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motivational interviewing techniques afp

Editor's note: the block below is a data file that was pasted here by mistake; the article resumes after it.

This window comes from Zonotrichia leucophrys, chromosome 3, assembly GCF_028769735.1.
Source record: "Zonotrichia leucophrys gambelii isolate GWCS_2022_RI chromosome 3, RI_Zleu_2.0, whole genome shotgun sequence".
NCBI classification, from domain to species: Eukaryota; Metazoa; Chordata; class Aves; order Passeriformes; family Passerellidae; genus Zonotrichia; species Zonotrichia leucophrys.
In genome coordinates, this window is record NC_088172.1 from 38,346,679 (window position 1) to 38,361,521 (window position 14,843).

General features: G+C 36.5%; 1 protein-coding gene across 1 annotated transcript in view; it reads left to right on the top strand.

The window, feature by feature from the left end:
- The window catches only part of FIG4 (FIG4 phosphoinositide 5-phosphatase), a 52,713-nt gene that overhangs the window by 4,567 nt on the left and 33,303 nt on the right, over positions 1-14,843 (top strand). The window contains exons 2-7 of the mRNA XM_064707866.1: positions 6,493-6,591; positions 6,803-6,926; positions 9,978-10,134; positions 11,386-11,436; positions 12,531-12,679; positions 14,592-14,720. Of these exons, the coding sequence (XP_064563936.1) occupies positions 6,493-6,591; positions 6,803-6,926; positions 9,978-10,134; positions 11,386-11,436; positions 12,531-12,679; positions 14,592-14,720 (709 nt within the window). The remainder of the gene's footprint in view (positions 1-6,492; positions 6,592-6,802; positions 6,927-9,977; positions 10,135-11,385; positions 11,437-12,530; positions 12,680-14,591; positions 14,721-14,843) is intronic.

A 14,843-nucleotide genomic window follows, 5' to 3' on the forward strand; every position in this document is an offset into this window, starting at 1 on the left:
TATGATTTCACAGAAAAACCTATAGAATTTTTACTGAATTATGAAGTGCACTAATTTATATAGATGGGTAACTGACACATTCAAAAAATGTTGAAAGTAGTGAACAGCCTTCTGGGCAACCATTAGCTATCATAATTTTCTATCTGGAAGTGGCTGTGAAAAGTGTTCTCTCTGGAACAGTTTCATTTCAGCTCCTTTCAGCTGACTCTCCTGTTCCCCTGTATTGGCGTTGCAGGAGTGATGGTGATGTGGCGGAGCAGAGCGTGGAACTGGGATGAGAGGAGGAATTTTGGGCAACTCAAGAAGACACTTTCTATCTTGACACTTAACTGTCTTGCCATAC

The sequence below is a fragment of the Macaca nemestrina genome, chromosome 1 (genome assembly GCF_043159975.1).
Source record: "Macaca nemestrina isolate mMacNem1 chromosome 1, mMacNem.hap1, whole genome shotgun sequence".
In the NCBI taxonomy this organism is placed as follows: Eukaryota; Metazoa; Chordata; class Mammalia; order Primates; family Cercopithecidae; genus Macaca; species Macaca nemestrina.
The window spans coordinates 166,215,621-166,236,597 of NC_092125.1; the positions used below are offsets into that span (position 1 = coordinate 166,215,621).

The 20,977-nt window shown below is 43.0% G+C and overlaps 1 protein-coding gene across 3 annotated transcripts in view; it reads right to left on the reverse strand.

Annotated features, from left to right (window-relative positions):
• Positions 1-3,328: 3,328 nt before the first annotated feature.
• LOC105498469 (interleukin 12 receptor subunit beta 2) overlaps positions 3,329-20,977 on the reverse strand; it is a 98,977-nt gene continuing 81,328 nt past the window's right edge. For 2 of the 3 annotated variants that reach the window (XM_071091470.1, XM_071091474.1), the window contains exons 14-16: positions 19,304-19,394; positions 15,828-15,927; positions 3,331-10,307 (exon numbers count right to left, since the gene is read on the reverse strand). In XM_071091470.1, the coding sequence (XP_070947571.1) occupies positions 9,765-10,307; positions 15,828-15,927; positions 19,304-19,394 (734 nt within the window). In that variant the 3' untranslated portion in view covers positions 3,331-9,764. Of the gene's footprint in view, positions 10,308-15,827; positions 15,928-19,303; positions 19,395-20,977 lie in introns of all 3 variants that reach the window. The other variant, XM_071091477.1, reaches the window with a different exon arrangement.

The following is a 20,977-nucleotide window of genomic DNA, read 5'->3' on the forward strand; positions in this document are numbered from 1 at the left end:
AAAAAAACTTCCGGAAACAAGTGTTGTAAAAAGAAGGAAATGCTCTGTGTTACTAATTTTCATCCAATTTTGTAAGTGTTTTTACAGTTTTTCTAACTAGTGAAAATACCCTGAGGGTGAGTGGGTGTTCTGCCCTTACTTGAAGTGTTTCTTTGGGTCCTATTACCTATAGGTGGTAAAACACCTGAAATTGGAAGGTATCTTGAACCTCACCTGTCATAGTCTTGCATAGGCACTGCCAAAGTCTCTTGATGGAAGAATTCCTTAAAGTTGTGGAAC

Bendigo CHS Men’s Health ClinicImproving access to primary care, January/February - Teaching in general practice, Australian Family Physician (incorporating Annals of General Practice) 23 The research and proposition behind motivational interviewing is that this method promotes change talk, and strengthens self-efficacy and behavioural intention. RULE is a useful mnemonic to draw upon when implementing the spirit of MI in general practice. Ambivalence is a conflicted state where opposing attitudes or feelings coexist in an individual; they are stuck between simultaneously wanting to change and not wanting to change. Opening Statement • I’m not here to preach to you or tell you what you “should” do; how would I know, it’s your life and not mine! Using the spirit of MI, the practitioner avoids an authoritarian stance, and respects the autonomy of the patient by accepting he has the responsibility to change his drinking – or not. Employ motivational interviewing techniques for a patient who smokes and discuss non-pharmacological and pharmacological methods of quitting. Motivational interviewing is practiced by licensed therapists and substance-abuse counselors. To learn more about MI see the Motivational interviewing is a set of patient-centered communication techniques—focused on being empathetic, nonjudgmental, and supportive—which helps individuals express their own reasons for change and take responsibility for their own behavior. Essentially, most people resist persuasion when they are ambivalent about change and will respond by recalling their reasons for maintaining the behaviour. A truly collaborative therapeutic relationship is a powerful motivator. Engagement: using a person-centered empathic listening. ‘I want to manage my diabetes better’, the importance of change for the patient (willingness). In subsequent consultations, when these strategies don't work, it is easy to give up hope that he will change his drinking, characterise him as 'unmotivated' and drop the subject altogether. A meta-analysis of motivational interviewing: twenty-five years of empirical studies. Successful progression through these stages leads to action, where the necessary steps to achieve change are undertaken. If a practitioner feels that the patient needs health advice at this point in order to set appropriate goals, it is customary to ask permission before giving advice as this honours the patient's autonomy. Naar-King S, Wright K, Parsons J, et al. Diane Jankowski RN BSN CCM . This involves goal setting and negotiating a 'change plan of action'. Every care is inaccuracies contained therein or for the consequences of any action taken by any person as a result of For example, the patient who presents with serious health problems as a result of heavy drinking, who shows genuine concern about the impact of alcohol on his health, and in spite of advice from his practitioner to cut back his drinking, continues to drink at harmful levels, embodies this phenomenon. 0000005892 00000 n afp@racgp.org.au, © The Royal Australian College of General Practitioners 2016 0000002156 00000 n 0000032159 00000 n One of the biggest challenges that primary care practitioners face is helping people change longstanding behaviours that pose significant health risks. J Consult Clin Psychol 2003;71:843–61. Focusing: identifying a target for change that is to be the primary subject of discussion in therapy. Techniques to Avoid. If you don't have anything you can download the MS Word Viewer free of charge. substance abuse, weight management). To save the file right click or option-click the link and choose "Save As...". Jensen CD, Cushing CC, Aylward BS, Craig JT, Sorell DM, Steele RG. In general practice, the particular difficulties associated with quick consultation times can present unique challenges in implementing MI. Forget how you would get there for a moment. New York: The Guilford Press, 2002. Motivational Interviewing and Oral Health Communication: Case-based Studies Maureen George, PhD RN AE-C FAAN . 0000037295 00000 n This can often have a paradoxical effect in practice, inadvertently reinforcing the argument to maintain the status quo. 2. Rollnick S, Miller WR, Butler CC. Evocation: the evocation of the patient’s own motivation. Thinking and talking about change pave the way for change. Evoking: eliciting ‘change talk’ to support patient motivation. Participants learn 14 different Motivational Interviewing techniques that can be used to help clients identify and overcome reluctance to discuss to achieve their goals. MI uses many techniques to help the person change. Motivation to change is elicited from the client, and is not imposed from outside forces. Lundahl BW, Kunz C, Brownell C, Tollefson D, Burke BL. A brief guide to motivational interviewing: Year 3 motivational interviewing workshop. This change process is modelled in five parts as a progression from an initial precontemplative stage, where the individual is not considering change; to a contemplative stage, where the individual is actively ambivalent about change; to preparation, where the individual begins to plan and commit to change. Helping patients change behavior. MP3 Most web browsers will play the MP3 audio within the browser, Your comment is being submitted, please wait, Mental health nurses in general practiceA personal perspective, Psychological encounters in general practice, Motivational interviewing techniquesFacilitating behaviour change in the general practice setting, Cognitive behaviour therapyIncorporating therapy into general practice, Acceptance and commitment therapyPathways for general practitioners, Problem solving therapyUse and effectiveness in general practice, Early and tight glycaemic controlThe key to managing type 2 diabetes, Cutaneous plaque in a diabetic patientA case study, Managing undernutrition in the elderlyPrevention is better than cure, Using a mobile phone application in youth mental healthAn evaluation study, Changes in the demography of Australia and therefore general practice patient populations, Assessing pathology training needsResults from a survey of general practice registrars, Problem gamblingAetiology, identification and management. A male patient, 52 years of age, who drinks heavily and has expressed the desire to reduce drinking, but continues to drink heavily. Patients benefit from this relationship the most when the practitioner also embodies hope that change is possible. If successful, action leads to the final stage, maintenance, where the person works to maintain and sustain long term change.3 Relapse is considered an important stage in the change process and is used as an opportunity to learn about sustaining maintenance in the future. In what ways do you want your life to be different in 5 years? I'm going to explain the basics of motivational interviewing for personal trainers. Ambivalence is a conflicted state where opposing attitudes or feelings coexist in an individual; they are stuck between simultaneously wanting to change and not wanting to change. These were:1, Using MI techniques, the practitioner can tailor motivational strategies to the individual's stage of change according to the Prochaska and DiClemente model (Table 1).1,2. whether change is an immediate priority (readiness). It has been shown to be effective in the primary care setting with smoking cessation, hazardous drinking, physical activity, nutrition and chronic disease. You may not remember all of the processes and techniques of MI, but if you incorporate the Spirit of MI in all of your interactions with youth, you would have gone a long way in making a difference. 0000005251 00000 n The Substance Use Motivation Ruler is an excellent tool derived from motivational interviewing. The seminal text on motivational interviewing (Motivational Interviewing: Preparing People for Change) by Miller & Rollnick defines the theory as a "client-centered, directive method for enhancing intrinsic motivation to change by exploring and resolving ambivalence" (1). I want to go back to being healthy and strong, with enough energy to enjoy my friends and family’. To explore current understanding regarding how and why people change, and the potential role of motivational interviewing in facilitating behaviour change in the general practice setting. Miller WR, Rollnick S. Motivational Interviewing. 0000012820 00000 n Motivational Interviewing has been used successfully in primary care for the brief intervention phase of addiction treatment (D’amico, 2018, VanBuskirk & Wetherell, 2014) and provides an effective means for motivating patients to use other substance use therapies (Frost, 2018; Luty, 2018). 5 Principles of Motivational Interviewing. Motivational Interviewing tools and techniques provide structured and efficient ways to help patients develop internal motivation to change. Recent meta-analyses show that MI is equivalent to or better than other treatments such as cognitive behavioural therapy (CBT) or pharmacotherapy, and superior to placebo and nontreatment controls for decreasing alcohol and drug use in adults4–6 and adolescents.7 Motivational interviewing has also been shown to be efficacious in a number of other health conditions, such as smoking cessation,8 reducing sexual risk behaviours,9–11 improving adherence to treatment and medication,12 as well as diabetes management.13 In addition, studies support the applicability of MI to HIV care, such as improving adherence to antiretroviral therapy14,15 and the reduction of substance use among HIV positive men and women.15 As such, MI is an important therapeutic technique that has wide applicability within healthcare settings in motivating people to change. This article provides an overview of motivational interviewing. To open a PDF file you will need compatible software such as Adobe Reader. The Royal Australian College of General Practitioners. Requests for permission to reprint articles must be sent to permissions@racgp.org.au. Research into health related behaviour change highlights the importance of motivation, ambivalence and resistance. C ompassionate Service. SPIRIT Of MOTIVATIONAL INTERVIEWING While there are as many variations in technique as there are clinical encounters, the spirit of the method, however, is more enduring and can be characterized in a few key points: 1. Kuyper L, de Wit J, Heijman T, Fennema H, van Bergen J, Vanwesenbeeck I. %PDF-1.4 %âãÏÓ Motivational interviewing improves weight loss in women with type 2 diabetes. Outline emergency management of an acute asthma attack. The core principle of the approach is negotiation rather than conflict. 0000004800 00000 n New York: The Guilford Press, 2008. Why are you at ____ and not zero? The effectiveness of motivational interviewing delivered by youth workers in reducing drinking, cigarette and cannabis smoking among young people: quasi-experimental pilot study. Although paradoxical, the MI approach is effective at engaging apparently 'unmotivated' individuals and when considered in the context of standard practice can be a powerful engagement strategy (Case study, Table 2). It is the patient's own reasons for change, rather than the practitioner's, that will ultimately result in behaviour change. J Consult Clin Psychol 2011;79:433–40. Australian Family Physician, Vol. Motivational Interviewing (MI) is a style of counseling that mental health professionals use to encourage productive verbal sessions with patients who are afflicted with multiple, or co-occurring, disorders. Diabetes Care 2007;30:1081–7. Motivational Interviewing can be a great technique for personal trainers to use to understand and encourage clients to stick with fitness. 0000006990 00000 n ADefinition"of"Motivational"Interviewing" The!definition!of!Motivational!Interviewing!(MI)!has!evolved!and!been!refined!since!the!original! Motivational interviewing ( MI) is a counseling approach developed in part by clinical psychologists William R. Miller and Stephen Rollnick. This technique identifies the discrepancy for a patient between their current situation and where they would like to be. is published by The Royal Australian College of General Practitioners, 0000034451 00000 n Importantly, an authoritative or paternalistic therapeutic style may in fact deter change by increasing resistance.1. 41(9), Sept., 2012, pp 660-667. • Motivational Interviewing Techniques: Facilitating change in the general practice setting • Talking Points – Discussing OUD with your patient (Appendix C) • Stages of Change and Associated Interventions (Appendix D) • SMART Recovery Change Plan Worksheet (Appendix E) • Addiction and Mental Health Resource List (Appendix F) The practical application of MI occurs in two phases: building motivation to change, and strengthening commitment to change. In Phase I, four early methods represented by the acronym OARS (Table 3) constitute the basic skills of MI. For further information and online motivational interviewing training opportunities visit www.motivationalinterviewing.org. 0000023860 00000 n Motivational interviewing is a counseling method that helps people resolve ambivalent feelings and insecurities to find the internal motivation they need to change their behavior. In: Miller WR, Rollnick S, editors. What strengths do you have that would help you make a change? What would be different in your life if you lost weight? If a practitioner has more time, four additional principles (Table 5) can be applied within a longer therapeutic intervention. Effectiveness of motivational interviewing interventions for adolescent substance use behavior change: a meta-analytic review. Their transtheoretical model of behaviour change (the 'Stages of Change') describes readiness to change as a dynamic process, in which the pros and cons of changing generates ambivalence. Motivational interviewing Janet Treasure Abstract Motivational interviewing is a style of patient-centred counselling developed to facilitate change in health-related behaviours. Patient outcomes improve when they are an active collaborator in their treatment.17 Empowering patients involves exploring their own ideas about how they can make changes to improve their health and drawing on the patient's personal knowledge about what has succeeded in the past. Example: 'If you can think of a scale from zero to 10 of how confident you are that you can cut back the amount you are drinking. their values and goals), Can take the form of compliments or statements of appreciation and understanding, Helps build rapport and validate and support the patient during the process of change, Most effective when the patient’s strengths and efforts for change are noticed and affirmed, Involves rephrasing a statement to capture the implicit meaning and feeling of a patient’s statement, Encourages continual personal exploration and helps people understand their motivations more fully, Can be used to amplify or reinforce desire for change, Links discussions and ‘checks in’ with the patient, Ensure mutual understanding of the discussion so far, Point out discrepancies between the person’s current situation and future goals, Demonstrates listening and understand the patient’s perspective. Provide harm reduction strategies. The views expressed by the authors of articles in Australian Family Physician are their own and not Again, a 'confidence ruler' could be employed if a practitioner is time poor. Recommendations PDF Most of the documents on the RACGP website are in Portable Document Format (PDF). When these strategies don’t succeed, the practitioner may characterise the patient as ‘unmotivated’ or ‘lacking insight’. Motivational interviewing, second edition: Preparing people for change. To open click on the link, your computer or device will try and open the file using compatible software. Burke BL, Arkowitz H, Menchola M. The efficacy of motivational interviewing: a meta-analysis of controlled trials. Motivational interviewing includes a range of techniques to help people make changes in their behaviour. All rights reserved. The Prochaska and DiClemente Stages of Change model2 offers a conceptual framework for understanding the incremental processes that people pass through as they change a particular behaviour. On this scale, zero is not confident at all and 10 is extremely confident. A general rule-of-thumb in MI is that equal amounts of time in a consultation should be spent listening and talking. download the MS Word Viewer free of charge, Wikipedia: Comparison of reference management software, Raise doubt and increase the patient’s perception of the risks and problems with their current behaviour. Motivational interviewing in health care. DOC Some documents on this site are in Microsoft Word format. What difficulties have resulted from your drinking? Healthy choices: Motivational enhancement therapy for health risk behaviours in HIV-positive youth. Where would you be on this scale? Gray E, McCambridge J, Strang J. In keeping with the spirit of MI, a simple phrase reminding the patient of their autonomy is useful, 'You are the expert on you, so I'm not sure I am the best person to judge what will work for you. While we are not advocating MI for all patient interactions in general practice, we invite practitioners to explore their own ambivalence toward adopting MI within their practice, and consider whether they are 'willing, ready and able'. The Techniques Of MI. Prochaska and DiClemente2 proposed readiness for change as a vital mediator of behavioural change. What are the advantages of reducing your drinking? AIDS Educ Prev 2006;18:1–11. taken to reproduce articles accurately, but the publisher accepts no responsibility for errors, omissions or within, or mailed with, Australian Family Physician is not necessarily endorsed by the publisher. Family members, friends and peers of those with co-occurring mental disorders can use the motivational interviewing technique outside of How did you do it? A discussion of how continuing to drink (maintaining the status quo) will impact his future goals to travel in retirement or have a good relationship with his children may be the focus. New York: Pergamon, 1986. Parsons J, Rosof E, Punzalan JC, Di Maria L. Integration of motivational interviewing and cognitive behavioral therapy to improve HIV medication adherence and reduce substance use among HIV-positive men and women: results of a pilot project. 0000004364 00000 n Motivational interviewing moves the practitioner to develop a paradigm shift, a new mindset, a new way of seeing change. These will have "DOC" in brackets along with the filesize of the download. 0000007561 00000 n The heart or spirit of MI can be denoted by the acronym CARE. Practitioners who undertake MI training will have an additional therapeutic tool to draw upon when encountering patient resistance to change and a proven method for dealing with a number of common presentations within general practice. completion of recommended screening or diagnostic tests or specialist/allied health/psychologist referral. Finally, decide on a 'change plan' together. The practitioner connects health behaviour change to the things the patient cares about, Education: the patient is presumed to lack the insight, knowledge or skills required to change. Privacy | Terms of use, Facilitating behaviour change in the general practice setting, Incorporating therapy into general practice, Use and effectiveness in general practice, Results from a survey of general practice registrars. Miller and Rollnick17have attempted to simplify the practice of MI for health care settings by developing four guiding principles, represented by the acronym RULE: The righting reflex describes the tendency of health professionals to advise patients about the right path for good health. It is easy to conclude that this patient lacks motivation, his judgment is impaired or he simply does not understand the effects of alcohol on his health. If you do not have it you can download Adobe Reader free of charge. Motivational interviewing techniques: Facilitating behaviour change in the general practice setting. 0000002726 00000 n The practitioner would emphasise that the decision to change is 'up to him', however they would work with the patient to increase his confidence that he can change (self efficacy). 0000002258 00000 n Curr HIV/AIDS Rep 2005;2:159–64. Follow the prompts to chose a location. Example: 'If you can think of a scale from zero to 10 of how important it is for you to lose weight. Prochaska J, DiClemente C. Towards a comprehensive model of change. Prochaska and DiClemente2 proposed readiness for change as a vital mediator of behavioural change. What would it take for you to go from ___ to (a higher number)?'. Ask your client to pinpoint, on a scale of 1 to 10, how motivated they are to end their drug use. Motivational interviewing (MI) is an effective counselling method that enhances motivation through the resolution of ambivalence. Within MI, the therapist is viewed as a facilitator rather than expert, who adopts a nonconfrontational approach to guide the patient toward change. In MI, the opposite approach is taken, where the patient's motivation is targeted by the practitioner. Volume 41, No.9, September 2012 Pages 660-667. A natural response for a practitioner who encounters such opposition (termed ‘resistance’ in the psychological literature) is to reiterate health advice with greater authority or to adopt a more coercive style in order to educate the patient about the imminent health risks if they don’t change. Barriers to implementing MI in general practice include time pressures, the professional development required in order to master MI, difficulty in adopting the spirit of MI when practitioners embody an expert role, patients' overwhelming desire for 'quick fix' options to health issues and the brevity of consultation times. This can be followed by asking the patient to elaborate further on this discrepancy and then succinctly summarising this discrepancy and reflecting it back to the patient. This trap can be avoided by employing strategies to elicit 'change talk'.1 There are many strategies to elicit 'change talk', but the simplest and most direct way is to elicit a patient's intention to change by asking a series of targeted questions from the following four categories: Alternatively, if a practitioner is time poor, a quick method of drawing out 'change talk' is to use an 'importance ruler'. Motivational interviewing is good for people who are too emotional to be motivated. 0000008212 00000 n 0000009790 00000 n Motivational interviewing. Complete a GP management plan with a patient with asthma Complete/review Asthma Cycle of The practitioner would therefore work on understanding this ambivalence, by exploring the pros and cons of continuing to drink alcohol. . smoking, overeating, heavy drinking) or adopting healthy or safe behaviours (eg. To view these documents you will need software that can read Microsoft Word format. The first part of this manual provides an overview of Motivational Interviewing concepts and skills which can be used as a framework for offering case management. Fisher J, Fisher W, Cornman D, Amico R, Bryan A, Friedland G. Clinician-delivered intervention during routine clinical care reduces unprotected sexual behaviour among HIV-infected patients.